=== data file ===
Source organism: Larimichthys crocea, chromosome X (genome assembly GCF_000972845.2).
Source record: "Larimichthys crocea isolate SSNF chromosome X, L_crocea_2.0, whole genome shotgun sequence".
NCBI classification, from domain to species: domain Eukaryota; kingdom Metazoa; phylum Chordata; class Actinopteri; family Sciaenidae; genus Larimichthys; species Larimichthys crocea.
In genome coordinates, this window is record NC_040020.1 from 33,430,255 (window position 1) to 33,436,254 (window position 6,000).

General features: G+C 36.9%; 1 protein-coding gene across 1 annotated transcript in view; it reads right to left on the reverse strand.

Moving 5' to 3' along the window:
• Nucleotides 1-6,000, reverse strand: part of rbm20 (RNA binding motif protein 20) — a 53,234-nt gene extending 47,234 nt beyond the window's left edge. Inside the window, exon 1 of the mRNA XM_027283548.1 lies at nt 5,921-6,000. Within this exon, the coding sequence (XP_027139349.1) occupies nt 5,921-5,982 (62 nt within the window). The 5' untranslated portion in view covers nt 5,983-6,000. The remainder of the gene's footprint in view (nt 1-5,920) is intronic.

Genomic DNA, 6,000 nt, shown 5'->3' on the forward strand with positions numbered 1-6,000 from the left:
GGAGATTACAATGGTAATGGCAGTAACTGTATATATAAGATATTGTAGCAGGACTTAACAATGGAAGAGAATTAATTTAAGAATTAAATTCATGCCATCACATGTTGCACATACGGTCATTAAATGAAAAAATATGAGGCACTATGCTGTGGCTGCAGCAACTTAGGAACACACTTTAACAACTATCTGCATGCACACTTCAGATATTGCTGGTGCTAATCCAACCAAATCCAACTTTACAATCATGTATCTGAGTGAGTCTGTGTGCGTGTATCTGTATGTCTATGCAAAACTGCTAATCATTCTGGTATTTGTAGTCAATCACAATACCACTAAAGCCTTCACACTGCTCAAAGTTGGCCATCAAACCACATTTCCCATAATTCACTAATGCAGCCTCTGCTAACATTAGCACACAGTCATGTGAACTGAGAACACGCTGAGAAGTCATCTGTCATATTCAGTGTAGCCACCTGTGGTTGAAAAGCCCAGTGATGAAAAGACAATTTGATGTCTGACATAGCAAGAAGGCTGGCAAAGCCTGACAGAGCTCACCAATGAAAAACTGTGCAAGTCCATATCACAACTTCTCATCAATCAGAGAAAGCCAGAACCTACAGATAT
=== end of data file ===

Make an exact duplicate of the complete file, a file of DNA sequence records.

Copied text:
Source organism: Larimichthys crocea, chromosome X (genome assembly GCF_000972845.2).
Source record: "Larimichthys crocea isolate SSNF chromosome X, L_crocea_2.0, whole genome shotgun sequence".
NCBI classification, from domain to species: domain Eukaryota; kingdom Metazoa; phylum Chordata; class Actinopteri; family Sciaenidae; genus Larimichthys; species Larimichthys crocea.
In genome coordinates, this window is record NC_040020.1 from 33,430,255 (window position 1) to 33,436,254 (window position 6,000).

General features: G+C 36.9%; 1 protein-coding gene across 1 annotated transcript in view; it reads right to left on the reverse strand.

Moving 5' to 3' along the window:
• Nucleotides 1-6,000, reverse strand: part of rbm20 (RNA binding motif protein 20) — a 53,234-nt gene extending 47,234 nt beyond the window's left edge. Inside the window, exon 1 of the mRNA XM_027283548.1 lies at nt 5,921-6,000. Within this exon, the coding sequence (XP_027139349.1) occupies nt 5,921-5,982 (62 nt within the window). The 5' untranslated portion in view covers nt 5,983-6,000. The remainder of the gene's footprint in view (nt 1-5,920) is intronic.

Genomic DNA, 6,000 nt, shown 5'->3' on the forward strand with positions numbered 1-6,000 from the left:
GGAGATTACAATGGTAATGGCAGTAACTGTATATATAAGATATTGTAGCAGGACTTAACAATGGAAGAGAATTAATTTAAGAATTAAATTCATGCCATCACATGTTGCACATACGGTCATTAAATGAAAAAATATGAGGCACTATGCTGTGGCTGCAGCAACTTAGGAACACACTTTAACAACTATCTGCATGCACACTTCAGATATTGCTGGTGCTAATCCAACCAAATCCAACTTTACAATCATGTATCTGAGTGAGTCTGTGTGCGTGTATCTGTATGTCTATGCAAAACTGCTAATCATTCTGGTATTTGTAGTCAATCACAATACCACTAAAGCCTTCACACTGCTCAAAGTTGGCCATCAAACCACATTTCCCATAATTCACTAATGCAGCCTCTGCTAACATTAGCACACAGTCATGTGAACTGAGAACACGCTGAGAAGTCATCTGTCATATTCAGTGTAGCCACCTGTGGTTGAAAAGCCCAGTGATGAAAAGACAATTTGATGTCTGACATAGCAAGAAGGCTGGCAAAGCCTGACAGAGCTCACCAATGAAAAACTGTGCAAGTCCATATCACAACTTCTCATCAATCAGAGAAAGCCAGAACCTACAGATAT